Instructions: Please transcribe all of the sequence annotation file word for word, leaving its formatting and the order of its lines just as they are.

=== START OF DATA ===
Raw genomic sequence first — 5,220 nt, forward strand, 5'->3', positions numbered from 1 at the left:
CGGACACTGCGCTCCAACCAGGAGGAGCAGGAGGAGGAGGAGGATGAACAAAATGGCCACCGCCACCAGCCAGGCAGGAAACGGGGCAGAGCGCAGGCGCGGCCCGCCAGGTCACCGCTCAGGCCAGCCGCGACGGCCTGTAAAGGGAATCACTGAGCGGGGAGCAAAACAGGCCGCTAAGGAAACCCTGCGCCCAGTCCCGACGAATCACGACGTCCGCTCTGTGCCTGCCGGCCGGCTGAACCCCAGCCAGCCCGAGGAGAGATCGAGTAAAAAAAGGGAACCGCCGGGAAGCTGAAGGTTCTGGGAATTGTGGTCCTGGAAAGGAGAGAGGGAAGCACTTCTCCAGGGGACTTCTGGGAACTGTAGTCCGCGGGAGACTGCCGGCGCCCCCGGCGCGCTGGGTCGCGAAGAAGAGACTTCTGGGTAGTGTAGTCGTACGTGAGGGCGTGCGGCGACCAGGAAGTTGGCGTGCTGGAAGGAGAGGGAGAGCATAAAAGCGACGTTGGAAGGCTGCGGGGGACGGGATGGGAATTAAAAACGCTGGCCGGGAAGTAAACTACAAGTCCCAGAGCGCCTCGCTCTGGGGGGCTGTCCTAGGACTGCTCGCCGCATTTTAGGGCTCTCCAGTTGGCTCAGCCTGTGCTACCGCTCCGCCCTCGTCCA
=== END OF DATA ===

Raw genomic sequence first — 5,220 nt, forward strand, 5'->3', positions numbered from 1 at the left:
CGGACACTGCGCTCCAACCAGGAGGAGCAGGAGGAGGAGGAGGATGAACAAAATGGCCACCGCCACCAGCCAGGCAGGAAACGGGGCAGAGCGCAGGCGCGGCCCGCCAGGTCACCGCTCAGGCCAGCCGCGACGGCCTGTAAAGGGAATCACTGAGCGGGGAGCAAAACAGGCCGCTAAGGAAACCCTGCGCCCAGTCCCGACGAATCACGACGTCCGCTCTGTGCCTGCCGGCCGGCTGAACCCCAGCCAGCCCGAGGAGAGATCGAGTAAAAAAAGGGAACCGCCGGGAAGCTGAAGGTTCTGGGAATTGTGGTCCTGGAAAGGAGAGAGGGAAGCACTTCTCCAGGGGACTTCTGGGAACTGTAGTCCGCGGGAGACTGCCGGCGCCCCCGGCGCGCTGGGTCGCGAAGAAGAGACTTCTGGGTAGTGTAGTCGTACGTGAGGGCGTGCGGCGACCAGGAAGTTGGCGTGCTGGAAGGAGAGGGAGAGCATAAAAGCGACGTTGGAAGGCTGCGGGGGACGGGATGGGAATTAAAAACGCTGGCCGGGAAGTAAACTACAAGTCCCAGAGCGCCTCGCTCTGGGGGGCTGTCCTAGGACTGCTCGCCGCATTTTAGGGCTCTCCAGTTGGCTCAGCCTGTGCTACCGCTCCGCCCTCGTCCA